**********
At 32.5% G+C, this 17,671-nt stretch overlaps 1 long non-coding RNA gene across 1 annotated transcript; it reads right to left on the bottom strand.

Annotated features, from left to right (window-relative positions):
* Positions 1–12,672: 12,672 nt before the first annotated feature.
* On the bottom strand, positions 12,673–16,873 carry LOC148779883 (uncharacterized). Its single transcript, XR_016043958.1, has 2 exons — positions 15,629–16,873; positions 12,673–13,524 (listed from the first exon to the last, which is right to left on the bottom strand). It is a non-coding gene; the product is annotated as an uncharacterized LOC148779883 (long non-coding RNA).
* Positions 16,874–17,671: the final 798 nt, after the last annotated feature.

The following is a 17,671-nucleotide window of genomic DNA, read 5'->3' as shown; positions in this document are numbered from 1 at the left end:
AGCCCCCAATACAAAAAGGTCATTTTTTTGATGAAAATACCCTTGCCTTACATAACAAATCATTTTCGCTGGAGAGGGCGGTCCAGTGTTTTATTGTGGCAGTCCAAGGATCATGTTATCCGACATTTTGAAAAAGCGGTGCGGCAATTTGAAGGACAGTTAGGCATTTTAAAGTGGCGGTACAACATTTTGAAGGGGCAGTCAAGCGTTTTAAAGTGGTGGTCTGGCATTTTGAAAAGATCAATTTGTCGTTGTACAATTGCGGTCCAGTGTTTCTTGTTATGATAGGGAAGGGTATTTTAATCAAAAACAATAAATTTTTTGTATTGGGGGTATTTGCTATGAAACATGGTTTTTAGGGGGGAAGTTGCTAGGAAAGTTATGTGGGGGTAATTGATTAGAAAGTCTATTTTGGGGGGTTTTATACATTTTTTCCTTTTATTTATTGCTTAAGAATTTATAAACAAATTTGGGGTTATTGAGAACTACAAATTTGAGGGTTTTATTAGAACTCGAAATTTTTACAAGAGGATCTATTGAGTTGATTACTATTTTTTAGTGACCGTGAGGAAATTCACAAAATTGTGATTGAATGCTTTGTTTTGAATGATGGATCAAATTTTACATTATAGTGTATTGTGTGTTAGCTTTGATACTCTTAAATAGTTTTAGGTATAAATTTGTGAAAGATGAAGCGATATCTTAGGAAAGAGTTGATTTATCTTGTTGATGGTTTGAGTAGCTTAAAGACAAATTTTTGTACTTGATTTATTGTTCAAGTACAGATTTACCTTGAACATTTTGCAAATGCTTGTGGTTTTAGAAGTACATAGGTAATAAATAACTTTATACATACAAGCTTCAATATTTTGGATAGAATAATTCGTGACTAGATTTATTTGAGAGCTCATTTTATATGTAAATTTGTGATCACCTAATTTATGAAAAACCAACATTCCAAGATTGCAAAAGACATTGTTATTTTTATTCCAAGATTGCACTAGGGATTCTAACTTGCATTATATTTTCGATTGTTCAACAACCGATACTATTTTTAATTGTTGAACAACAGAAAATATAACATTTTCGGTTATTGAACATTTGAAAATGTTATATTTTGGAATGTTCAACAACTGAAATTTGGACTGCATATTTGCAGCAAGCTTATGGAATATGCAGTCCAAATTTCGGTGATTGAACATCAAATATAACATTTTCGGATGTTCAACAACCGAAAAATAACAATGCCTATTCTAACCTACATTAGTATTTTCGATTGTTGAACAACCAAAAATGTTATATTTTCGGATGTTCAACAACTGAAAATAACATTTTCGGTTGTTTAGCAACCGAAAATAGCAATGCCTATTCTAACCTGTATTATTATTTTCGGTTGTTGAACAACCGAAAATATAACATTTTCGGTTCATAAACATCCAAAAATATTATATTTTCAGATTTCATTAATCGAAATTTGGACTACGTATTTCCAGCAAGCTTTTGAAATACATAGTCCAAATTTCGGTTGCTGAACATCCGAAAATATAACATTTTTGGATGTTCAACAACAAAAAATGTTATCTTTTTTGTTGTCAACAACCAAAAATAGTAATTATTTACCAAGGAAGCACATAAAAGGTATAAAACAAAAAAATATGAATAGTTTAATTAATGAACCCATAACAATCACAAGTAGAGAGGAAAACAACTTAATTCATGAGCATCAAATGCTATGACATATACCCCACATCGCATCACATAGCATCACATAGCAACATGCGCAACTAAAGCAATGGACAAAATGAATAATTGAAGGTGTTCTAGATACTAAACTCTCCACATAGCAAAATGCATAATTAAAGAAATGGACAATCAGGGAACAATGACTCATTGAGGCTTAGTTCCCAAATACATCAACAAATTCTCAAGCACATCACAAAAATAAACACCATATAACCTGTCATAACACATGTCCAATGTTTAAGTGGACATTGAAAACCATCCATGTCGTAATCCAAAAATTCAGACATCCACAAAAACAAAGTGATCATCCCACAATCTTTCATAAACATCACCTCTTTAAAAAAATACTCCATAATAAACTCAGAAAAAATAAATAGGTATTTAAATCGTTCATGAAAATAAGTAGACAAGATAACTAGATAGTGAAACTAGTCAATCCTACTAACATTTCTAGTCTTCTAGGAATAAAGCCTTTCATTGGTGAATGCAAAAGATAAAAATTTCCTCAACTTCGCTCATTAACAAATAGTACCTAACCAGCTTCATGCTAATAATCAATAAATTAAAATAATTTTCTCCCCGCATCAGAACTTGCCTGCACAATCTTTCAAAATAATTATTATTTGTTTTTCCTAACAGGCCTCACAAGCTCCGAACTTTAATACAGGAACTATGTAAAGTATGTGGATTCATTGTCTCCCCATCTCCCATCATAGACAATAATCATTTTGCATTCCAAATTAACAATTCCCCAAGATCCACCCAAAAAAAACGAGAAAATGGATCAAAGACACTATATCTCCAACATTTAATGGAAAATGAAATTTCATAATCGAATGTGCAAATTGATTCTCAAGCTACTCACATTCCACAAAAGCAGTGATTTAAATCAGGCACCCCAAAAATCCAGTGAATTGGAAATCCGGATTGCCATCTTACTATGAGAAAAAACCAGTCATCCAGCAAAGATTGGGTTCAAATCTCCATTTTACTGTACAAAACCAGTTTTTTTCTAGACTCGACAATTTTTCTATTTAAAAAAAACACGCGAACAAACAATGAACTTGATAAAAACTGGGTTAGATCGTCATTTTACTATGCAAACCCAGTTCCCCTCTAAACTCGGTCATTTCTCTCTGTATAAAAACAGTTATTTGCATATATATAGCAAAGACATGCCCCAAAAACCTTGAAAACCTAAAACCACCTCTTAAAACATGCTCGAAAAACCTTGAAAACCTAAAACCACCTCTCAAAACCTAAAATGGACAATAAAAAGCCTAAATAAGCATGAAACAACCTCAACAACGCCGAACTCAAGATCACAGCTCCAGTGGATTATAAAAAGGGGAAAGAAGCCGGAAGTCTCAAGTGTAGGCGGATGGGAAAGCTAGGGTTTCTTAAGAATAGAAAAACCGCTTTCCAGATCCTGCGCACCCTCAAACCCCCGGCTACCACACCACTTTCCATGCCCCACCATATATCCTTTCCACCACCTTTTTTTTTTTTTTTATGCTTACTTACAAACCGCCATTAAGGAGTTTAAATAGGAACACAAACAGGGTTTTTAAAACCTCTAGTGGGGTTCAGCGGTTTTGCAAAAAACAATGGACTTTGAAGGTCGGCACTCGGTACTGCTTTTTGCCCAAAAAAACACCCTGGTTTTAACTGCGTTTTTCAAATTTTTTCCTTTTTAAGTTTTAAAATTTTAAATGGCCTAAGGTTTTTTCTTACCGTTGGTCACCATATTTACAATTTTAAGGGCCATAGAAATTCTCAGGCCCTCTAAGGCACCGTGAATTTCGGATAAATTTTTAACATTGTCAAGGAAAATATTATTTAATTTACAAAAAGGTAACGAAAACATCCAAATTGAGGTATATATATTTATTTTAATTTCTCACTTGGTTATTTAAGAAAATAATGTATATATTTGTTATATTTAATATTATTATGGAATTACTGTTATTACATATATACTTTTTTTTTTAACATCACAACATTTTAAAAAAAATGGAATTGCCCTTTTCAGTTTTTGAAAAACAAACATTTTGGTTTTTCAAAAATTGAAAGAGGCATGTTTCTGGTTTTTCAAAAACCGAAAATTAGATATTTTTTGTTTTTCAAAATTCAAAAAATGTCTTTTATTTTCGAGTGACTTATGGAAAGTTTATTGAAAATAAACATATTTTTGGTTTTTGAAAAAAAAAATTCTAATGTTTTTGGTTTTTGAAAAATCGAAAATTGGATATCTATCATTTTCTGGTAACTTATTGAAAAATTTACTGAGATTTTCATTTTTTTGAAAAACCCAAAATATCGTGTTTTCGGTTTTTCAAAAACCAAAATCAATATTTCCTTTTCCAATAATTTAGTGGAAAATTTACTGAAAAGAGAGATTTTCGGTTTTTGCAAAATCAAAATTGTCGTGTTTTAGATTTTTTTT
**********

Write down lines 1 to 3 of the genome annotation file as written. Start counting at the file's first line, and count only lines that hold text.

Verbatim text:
At 32.5% G+C, this 17,671-nt stretch overlaps 1 long non-coding RNA gene across 1 annotated transcript; it reads right to left on the bottom strand.

Annotated features, from left to right (window-relative positions):
* Positions 1–12,672: 12,672 nt before the first annotated feature.